In interviews conducted by Sunny Lee, women were asked about women-led behaviors that inhibited their progress in the workplace or made their leadership experiences more difficult. Those behaviors included  reprimands and exclusion for breaking ranks, jealousy, expectations of perfection, heightened competition, and over-personalization. These particular symptoms were specific to all-female relational scenarios. We are curious about the origin of these female-to-female relational behaviors and how to handle them in the workplace. And how do generational differences play into these behaviors and responses? Should we speak up and name the behavior when it is exhibited against us? What might that dialogue look like? And can we recognize our own continuation of these behavioral patterns in the workplace?








Dr. Valerie Fields

Vice President for Student Affairs

University of Louisiana at Monroe

As the First Female Vice President in ULM’s 92-year history, Dr. Valerie S. Fields-Simmons knows the impact of opening doors for women in leadership. Having instituted three major ULM initiatives - Tuesday Ties with Guys, Sipping TEA (Transformational Empowering Alliance), and VIP-White Glove Program - Dr. Fields is forward thinking, working diligently on behalf of ULM students. As a trailblazer, Dr. Fields is consciously aware of being a role model for future generations of women. In the workplace, she says it is important to stay composed and confident, to establish your own work boundaries and respect the boundaries of others. According to Dr. Fields, identifying and instituting boundaries begins with conversations that should precede conflict. 

After serving for the last three years, Dr. Fields admits that her honeymoon period as the Vice President for Student Affairs has come to an end, and she is pushing both staff and students to do the hard work of self development. As a leader of multiple generations of women with diverse backgrounds, Dr. Fields is constantly pushing budding leaders to reimagine and reconsider the status quo, to push the limits of what they think is possible for the betterment of everyone. She takes a similar approach with students. Dr. Fields pushes students to intentionally define parameters, even on the basic level of defining words. For a student activity, Dr. Fields had dry erase boards placed at student gathering places on campus. Questions like “What does transformative mean to you?” and “What does alliance mean to you?” invited student contributions. As buzz words circulate, the meaning can often escape the message. Dr. Fields pulls students and co-workers back to center, to re-examine and redefine the baseline.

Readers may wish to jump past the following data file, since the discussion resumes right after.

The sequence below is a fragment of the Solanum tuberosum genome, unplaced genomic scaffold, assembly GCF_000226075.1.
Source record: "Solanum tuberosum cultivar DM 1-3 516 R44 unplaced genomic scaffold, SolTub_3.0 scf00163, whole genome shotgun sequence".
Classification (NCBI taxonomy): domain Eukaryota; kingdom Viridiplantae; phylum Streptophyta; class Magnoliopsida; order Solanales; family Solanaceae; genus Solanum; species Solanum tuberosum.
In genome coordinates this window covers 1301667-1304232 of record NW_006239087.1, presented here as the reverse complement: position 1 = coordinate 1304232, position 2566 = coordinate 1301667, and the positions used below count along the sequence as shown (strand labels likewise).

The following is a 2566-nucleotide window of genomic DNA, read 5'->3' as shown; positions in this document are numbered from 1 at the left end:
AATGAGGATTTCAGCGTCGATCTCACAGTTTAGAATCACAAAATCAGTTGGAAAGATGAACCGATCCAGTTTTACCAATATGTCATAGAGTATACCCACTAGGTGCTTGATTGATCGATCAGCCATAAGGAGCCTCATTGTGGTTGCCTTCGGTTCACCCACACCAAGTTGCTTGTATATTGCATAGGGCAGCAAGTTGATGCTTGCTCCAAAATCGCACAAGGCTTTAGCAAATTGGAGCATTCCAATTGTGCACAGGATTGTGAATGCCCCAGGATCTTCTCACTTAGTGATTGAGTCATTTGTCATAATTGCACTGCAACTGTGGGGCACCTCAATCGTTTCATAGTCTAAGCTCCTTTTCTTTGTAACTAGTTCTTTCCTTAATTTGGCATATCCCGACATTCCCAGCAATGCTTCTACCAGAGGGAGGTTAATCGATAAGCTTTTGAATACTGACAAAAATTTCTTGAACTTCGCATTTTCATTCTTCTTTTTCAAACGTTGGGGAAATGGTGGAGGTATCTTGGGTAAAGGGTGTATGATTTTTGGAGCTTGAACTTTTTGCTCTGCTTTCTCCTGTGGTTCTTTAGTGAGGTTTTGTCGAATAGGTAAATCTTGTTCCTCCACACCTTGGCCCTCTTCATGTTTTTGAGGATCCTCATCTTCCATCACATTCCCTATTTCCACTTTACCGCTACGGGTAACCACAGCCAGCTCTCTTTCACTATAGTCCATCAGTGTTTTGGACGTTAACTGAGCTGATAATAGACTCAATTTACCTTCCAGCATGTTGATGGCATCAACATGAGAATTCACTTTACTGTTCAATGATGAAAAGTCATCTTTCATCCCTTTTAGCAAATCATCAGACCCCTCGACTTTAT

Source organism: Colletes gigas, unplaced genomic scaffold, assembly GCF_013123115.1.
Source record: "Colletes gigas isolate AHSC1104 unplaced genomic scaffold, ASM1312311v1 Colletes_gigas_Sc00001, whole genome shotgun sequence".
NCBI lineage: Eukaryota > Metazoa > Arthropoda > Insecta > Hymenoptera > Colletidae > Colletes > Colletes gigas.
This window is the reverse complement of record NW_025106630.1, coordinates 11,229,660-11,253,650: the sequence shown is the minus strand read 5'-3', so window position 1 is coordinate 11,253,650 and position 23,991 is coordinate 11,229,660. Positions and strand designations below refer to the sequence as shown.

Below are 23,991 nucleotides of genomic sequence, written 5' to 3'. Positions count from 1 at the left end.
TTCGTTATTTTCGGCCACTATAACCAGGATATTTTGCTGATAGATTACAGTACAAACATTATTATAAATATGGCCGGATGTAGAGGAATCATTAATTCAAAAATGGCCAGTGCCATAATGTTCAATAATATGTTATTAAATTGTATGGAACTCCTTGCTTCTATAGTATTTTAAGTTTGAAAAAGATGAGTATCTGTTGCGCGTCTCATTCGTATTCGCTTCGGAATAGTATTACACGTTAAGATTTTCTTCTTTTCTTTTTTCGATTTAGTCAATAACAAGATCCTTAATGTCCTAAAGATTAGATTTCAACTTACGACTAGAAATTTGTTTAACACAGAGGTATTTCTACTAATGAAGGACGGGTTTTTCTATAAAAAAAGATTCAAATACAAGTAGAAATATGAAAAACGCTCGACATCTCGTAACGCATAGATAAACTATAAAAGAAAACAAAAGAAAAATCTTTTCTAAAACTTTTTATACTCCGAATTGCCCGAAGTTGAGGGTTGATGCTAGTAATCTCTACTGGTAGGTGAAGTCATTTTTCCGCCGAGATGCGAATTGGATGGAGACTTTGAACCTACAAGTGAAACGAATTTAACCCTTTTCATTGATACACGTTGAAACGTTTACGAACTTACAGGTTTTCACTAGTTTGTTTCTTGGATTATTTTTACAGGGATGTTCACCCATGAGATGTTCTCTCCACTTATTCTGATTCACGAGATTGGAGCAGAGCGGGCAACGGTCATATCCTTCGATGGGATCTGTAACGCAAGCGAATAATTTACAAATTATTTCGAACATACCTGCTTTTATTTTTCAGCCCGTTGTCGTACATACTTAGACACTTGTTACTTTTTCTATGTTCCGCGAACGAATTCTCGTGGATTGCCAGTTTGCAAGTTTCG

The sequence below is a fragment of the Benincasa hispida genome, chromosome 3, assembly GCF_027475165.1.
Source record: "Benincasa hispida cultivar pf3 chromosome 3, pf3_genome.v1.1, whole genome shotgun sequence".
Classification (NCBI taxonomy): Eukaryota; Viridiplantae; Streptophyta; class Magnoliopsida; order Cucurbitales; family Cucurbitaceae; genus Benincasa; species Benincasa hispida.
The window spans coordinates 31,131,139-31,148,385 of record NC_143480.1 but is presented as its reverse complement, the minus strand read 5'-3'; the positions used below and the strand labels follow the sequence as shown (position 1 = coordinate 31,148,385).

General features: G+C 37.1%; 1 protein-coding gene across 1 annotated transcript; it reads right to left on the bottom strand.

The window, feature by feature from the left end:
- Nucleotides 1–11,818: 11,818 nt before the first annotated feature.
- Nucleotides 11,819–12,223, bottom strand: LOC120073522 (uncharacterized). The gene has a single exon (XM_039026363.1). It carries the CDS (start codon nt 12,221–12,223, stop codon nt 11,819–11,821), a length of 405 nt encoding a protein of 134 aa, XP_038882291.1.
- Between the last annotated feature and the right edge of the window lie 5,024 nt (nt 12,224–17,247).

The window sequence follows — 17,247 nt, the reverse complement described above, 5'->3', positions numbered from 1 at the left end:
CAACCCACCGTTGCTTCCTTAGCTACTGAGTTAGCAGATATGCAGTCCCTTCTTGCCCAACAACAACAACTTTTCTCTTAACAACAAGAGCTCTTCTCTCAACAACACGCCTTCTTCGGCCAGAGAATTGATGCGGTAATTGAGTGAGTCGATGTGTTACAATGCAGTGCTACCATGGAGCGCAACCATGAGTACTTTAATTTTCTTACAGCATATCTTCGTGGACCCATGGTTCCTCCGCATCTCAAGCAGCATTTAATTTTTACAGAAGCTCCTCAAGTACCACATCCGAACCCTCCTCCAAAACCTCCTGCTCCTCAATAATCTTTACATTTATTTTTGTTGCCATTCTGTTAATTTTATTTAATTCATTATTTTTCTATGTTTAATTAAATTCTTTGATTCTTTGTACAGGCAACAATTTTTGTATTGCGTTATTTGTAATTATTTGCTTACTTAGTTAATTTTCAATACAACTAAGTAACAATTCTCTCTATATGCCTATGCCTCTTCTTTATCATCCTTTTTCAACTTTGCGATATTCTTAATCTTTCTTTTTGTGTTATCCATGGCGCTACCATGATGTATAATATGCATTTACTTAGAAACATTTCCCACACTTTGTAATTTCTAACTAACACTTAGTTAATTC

Dr. Fields is inspired by unapologetic leaders, pioneers who respect tradition but aren’t afraid to challenge norms. Dr. Shirley Chisholm, the first Black woman to be elected to the U.S. Congress and the first woman and African American to seek a party nomination for U.S. president, once said, “If they don’t give you a seat at the table, bring in a folding chair.” Dr. Fields takes a similar approach to leadership but with defined boundaries. Dr. Fields keeps her professional and personal relationships separate. Dr. Fields checks her feelings at the door, and reminds herself that people are usually well-intentioned. Working together demands a two-way street of respect and boundaries. 

Originally from Winnsboro, LA, Dr. Valerie S. Fields-Simmons earned a B.A. in Early Childhood Education/Elementary Education from Southern University A&M in Baton Rouge; an Ed.S. and Masters in Administration and Supervision from University of Louisiana at Monroe; and a Doctorate in Curriculum and Instruction with a Cognate in Technology from LA Tech University in Ruston.


Dr. Whitney Silvis Sawyer

Director, Center for Instructional Technology

Louisiana Tech University

Dr. Whitney Sivils-Sawyer is the Center for Instructional Technology Director at Louisiana Tech University and has worked for the University of Louisiana System for over 15 years. She enjoys traveling with family and live music. Whitney resides in Monroe with her husband, four sons, two dogs, and four cats. She’s passionate about removing systemic barriers that cause inequity and believes in the importance of women encouraging women in the workplace.